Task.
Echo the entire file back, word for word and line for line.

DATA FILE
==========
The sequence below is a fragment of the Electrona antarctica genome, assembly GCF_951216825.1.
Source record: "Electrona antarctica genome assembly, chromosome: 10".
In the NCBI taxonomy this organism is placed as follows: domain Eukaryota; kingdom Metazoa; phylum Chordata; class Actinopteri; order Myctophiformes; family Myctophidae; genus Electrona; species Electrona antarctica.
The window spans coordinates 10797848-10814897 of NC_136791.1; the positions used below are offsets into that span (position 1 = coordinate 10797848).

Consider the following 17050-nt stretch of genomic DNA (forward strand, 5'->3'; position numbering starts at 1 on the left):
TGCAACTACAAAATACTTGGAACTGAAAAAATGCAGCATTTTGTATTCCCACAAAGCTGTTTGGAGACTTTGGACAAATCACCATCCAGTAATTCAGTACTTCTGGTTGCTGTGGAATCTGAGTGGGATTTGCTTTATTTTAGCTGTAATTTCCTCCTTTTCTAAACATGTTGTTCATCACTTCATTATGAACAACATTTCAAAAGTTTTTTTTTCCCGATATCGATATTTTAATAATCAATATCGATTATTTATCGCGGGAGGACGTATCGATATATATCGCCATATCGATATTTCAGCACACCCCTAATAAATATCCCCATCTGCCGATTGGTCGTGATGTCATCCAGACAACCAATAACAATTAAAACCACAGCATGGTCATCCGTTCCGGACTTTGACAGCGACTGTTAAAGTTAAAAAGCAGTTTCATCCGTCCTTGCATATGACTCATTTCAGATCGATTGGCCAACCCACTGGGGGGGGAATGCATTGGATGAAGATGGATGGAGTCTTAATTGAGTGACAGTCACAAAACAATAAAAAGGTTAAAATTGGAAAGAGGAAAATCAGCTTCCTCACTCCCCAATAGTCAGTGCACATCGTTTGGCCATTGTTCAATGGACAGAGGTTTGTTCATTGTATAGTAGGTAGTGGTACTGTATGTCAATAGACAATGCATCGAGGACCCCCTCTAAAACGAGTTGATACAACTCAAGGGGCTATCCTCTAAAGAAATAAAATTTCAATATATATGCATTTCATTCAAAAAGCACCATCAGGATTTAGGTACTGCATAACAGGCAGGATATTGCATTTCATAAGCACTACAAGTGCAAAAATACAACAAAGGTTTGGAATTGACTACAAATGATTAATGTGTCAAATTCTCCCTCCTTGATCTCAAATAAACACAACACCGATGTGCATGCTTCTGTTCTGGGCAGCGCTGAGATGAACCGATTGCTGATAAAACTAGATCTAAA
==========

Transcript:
The sequence below is a fragment of the Electrona antarctica genome, assembly GCF_951216825.1.
Source record: "Electrona antarctica genome assembly, chromosome: 10".
In the NCBI taxonomy this organism is placed as follows: domain Eukaryota; kingdom Metazoa; phylum Chordata; class Actinopteri; order Myctophiformes; family Myctophidae; genus Electrona; species Electrona antarctica.
The window spans coordinates 10797848-10814897 of NC_136791.1; the positions used below are offsets into that span (position 1 = coordinate 10797848).

Consider the following 17050-nt stretch of genomic DNA (forward strand, 5'->3'; position numbering starts at 1 on the left):
TGCAACTACAAAATACTTGGAACTGAAAAAATGCAGCATTTTGTATTCCCACAAAGCTGTTTGGAGACTTTGGACAAATCACCATCCAGTAATTCAGTACTTCTGGTTGCTGTGGAATCTGAGTGGGATTTGCTTTATTTTAGCTGTAATTTCCTCCTTTTCTAAACATGTTGTTCATCACTTCATTATGAACAACATTTCAAAAGTTTTTTTTTCCCGATATCGATATTTTAATAATCAATATCGATTATTTATCGCGGGAGGACGTATCGATATATATCGCCATATCGATATTTCAGCACACCCCTAATAAATATCCCCATCTGCCGATTGGTCGTGATGTCATCCAGACAACCAATAACAATTAAAACCACAGCATGGTCATCCGTTCCGGACTTTGACAGCGACTGTTAAAGTTAAAAAGCAGTTTCATCCGTCCTTGCATATGACTCATTTCAGATCGATTGGCCAACCCACTGGGGGGGGAATGCATTGGATGAAGATGGATGGAGTCTTAATTGAGTGACAGTCACAAAACAATAAAAAGGTTAAAATTGGAAAGAGGAAAATCAGCTTCCTCACTCCCCAATAGTCAGTGCACATCGTTTGGCCATTGTTCAATGGACAGAGGTTTGTTCATTGTATAGTAGGTAGTGGTACTGTATGTCAATAGACAATGCATCGAGGACCCCCTCTAAAACGAGTTGATACAACTCAAGGGGCTATCCTCTAAAGAAATAAAATTTCAATATATATGCATTTCATTCAAAAAGCACCATCAGGATTTAGGTACTGCATAACAGGCAGGATATTGCATTTCATAAGCACTACAAGTGCAAAAATACAACAAAGGTTTGGAATTGACTACAAATGATTAATGTGTCAAATTCTCCCTCCTTGATCTCAAATAAACACAACACCGATGTGCATGCTTCTGTTCTGGGCAGCGCTGAGATGAACCGATTGCTGATAAAACTAGATCTAAA